What Deductions Are Allowed?

The allowable deductions are: a standard deduction for all households; a 20% earned income deduction; a deduction for dependent care costs when necessary for work, training, or education; a deduction for legally owed child support payments; a deduction for medical costs for elderly and disabled people; and an excess shelter cost deduction.

Medical deduction. For elderly members, allowable medical costs that are more than $35 a month may be deducted unless an insurance company or someone who is not a household member pays for them. Only the amount over $35 each month may be deducted. Allowable costs include most medical and dental expenses, such as doctor bills, prescription drugs and other over-the-counter medication when approved by a doctor, dentures, inpatient and outpatient hospital expenses, and nursing care. They also include other medically related expenses, such as certain transportation costs, attendant care, and health insurance premiums. The costs of special diets are not allowable medical costs. Proof of medical expenses and insurance payments is required before a deduction for these expenses may be allowed.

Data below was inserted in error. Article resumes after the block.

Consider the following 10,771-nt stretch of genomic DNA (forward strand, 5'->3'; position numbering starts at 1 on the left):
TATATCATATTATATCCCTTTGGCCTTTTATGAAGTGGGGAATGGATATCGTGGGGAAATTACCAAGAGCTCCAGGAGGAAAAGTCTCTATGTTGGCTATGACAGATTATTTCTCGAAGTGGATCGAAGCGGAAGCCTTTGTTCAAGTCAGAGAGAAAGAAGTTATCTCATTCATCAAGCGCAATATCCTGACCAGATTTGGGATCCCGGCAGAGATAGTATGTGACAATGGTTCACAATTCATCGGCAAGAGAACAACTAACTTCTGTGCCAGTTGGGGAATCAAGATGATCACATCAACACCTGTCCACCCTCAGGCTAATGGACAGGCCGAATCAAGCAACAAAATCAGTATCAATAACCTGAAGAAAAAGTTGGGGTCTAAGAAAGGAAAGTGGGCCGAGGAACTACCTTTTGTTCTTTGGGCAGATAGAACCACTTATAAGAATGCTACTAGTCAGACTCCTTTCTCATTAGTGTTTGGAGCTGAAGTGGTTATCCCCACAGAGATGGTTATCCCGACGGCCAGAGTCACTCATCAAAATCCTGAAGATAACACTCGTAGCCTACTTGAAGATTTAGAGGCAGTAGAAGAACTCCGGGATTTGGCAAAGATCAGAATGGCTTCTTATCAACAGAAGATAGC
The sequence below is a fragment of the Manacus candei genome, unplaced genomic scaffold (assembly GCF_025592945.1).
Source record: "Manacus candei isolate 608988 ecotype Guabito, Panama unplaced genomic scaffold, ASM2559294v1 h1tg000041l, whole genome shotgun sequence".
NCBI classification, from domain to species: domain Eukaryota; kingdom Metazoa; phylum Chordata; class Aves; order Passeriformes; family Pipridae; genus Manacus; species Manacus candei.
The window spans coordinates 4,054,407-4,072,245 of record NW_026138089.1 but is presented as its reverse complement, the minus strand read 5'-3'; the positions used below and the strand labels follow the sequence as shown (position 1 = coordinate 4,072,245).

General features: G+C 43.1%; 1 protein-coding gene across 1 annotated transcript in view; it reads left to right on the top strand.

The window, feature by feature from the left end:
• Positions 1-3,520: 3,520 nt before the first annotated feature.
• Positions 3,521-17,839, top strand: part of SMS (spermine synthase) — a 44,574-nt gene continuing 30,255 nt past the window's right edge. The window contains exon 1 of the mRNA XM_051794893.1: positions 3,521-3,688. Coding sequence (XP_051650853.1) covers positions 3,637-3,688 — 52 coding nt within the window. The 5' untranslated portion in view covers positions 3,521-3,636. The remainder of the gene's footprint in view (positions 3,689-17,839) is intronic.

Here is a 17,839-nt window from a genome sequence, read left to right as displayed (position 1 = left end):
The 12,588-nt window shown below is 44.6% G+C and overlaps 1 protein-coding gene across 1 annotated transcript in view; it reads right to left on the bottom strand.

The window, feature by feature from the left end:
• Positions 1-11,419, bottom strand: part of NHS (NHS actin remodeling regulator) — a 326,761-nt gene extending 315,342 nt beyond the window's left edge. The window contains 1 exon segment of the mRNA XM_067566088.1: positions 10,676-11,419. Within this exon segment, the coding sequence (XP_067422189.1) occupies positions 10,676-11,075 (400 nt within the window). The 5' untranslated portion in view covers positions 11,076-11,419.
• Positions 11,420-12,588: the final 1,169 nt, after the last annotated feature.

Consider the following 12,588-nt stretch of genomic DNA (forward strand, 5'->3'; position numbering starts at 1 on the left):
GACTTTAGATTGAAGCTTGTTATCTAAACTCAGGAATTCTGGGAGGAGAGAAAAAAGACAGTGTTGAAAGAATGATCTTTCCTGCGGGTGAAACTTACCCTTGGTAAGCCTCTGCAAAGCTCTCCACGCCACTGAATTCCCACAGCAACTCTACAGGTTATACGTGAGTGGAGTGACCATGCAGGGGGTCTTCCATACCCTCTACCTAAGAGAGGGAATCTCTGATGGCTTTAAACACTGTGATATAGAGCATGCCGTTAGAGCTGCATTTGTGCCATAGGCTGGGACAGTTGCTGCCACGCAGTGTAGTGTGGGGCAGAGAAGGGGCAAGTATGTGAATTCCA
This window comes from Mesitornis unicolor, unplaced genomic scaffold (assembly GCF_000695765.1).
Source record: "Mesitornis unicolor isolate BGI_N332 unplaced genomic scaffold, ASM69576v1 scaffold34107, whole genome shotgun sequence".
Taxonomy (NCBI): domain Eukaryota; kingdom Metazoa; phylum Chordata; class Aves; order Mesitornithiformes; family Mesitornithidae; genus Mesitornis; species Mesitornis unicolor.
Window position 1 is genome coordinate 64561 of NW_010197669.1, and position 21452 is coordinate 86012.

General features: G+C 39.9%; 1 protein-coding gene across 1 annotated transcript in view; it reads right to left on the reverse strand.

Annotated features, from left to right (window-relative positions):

Shelter deduction. The shelter deduction is for shelter costs that are more than half of the household's income after other deductions. Allowable shelter costs include the costs of rent or mortgage, taxes, interest, and utilities such as gas, electricity, and water. For most households, there is a limit on the amount of the deduction that can be allowed, but for a household with an elderly or disabled member all shelter costs over half of the household's income may be deducted.

Receiving SNAP (Food Stamps):

States issue SNAP benefits through local State or county offices to households that are eligible to receive them. Traditionally, they issued paper food stamps, but now, States issue SNAP benefits through Electronic Benefit Transfer (EBT). The SNAP office gives the household a plastic electronic card. The household pays for its groceries at authorized food stores (almost all food stores are authorized) by using the card at the checkout counter. It works like the bank debit card that other people use to pay for their groceries in increasing numbers of stores. The cost of the groceries bought is deducted from the household's account automatically. A major advantage of this method is that the use of SNAP benefits is not conspicuous. Most other people in line will not notice that the person checking out is paying with SNAP benefits. SNAP households like this feature, because it reduces the stigma many people feel in using SNAP.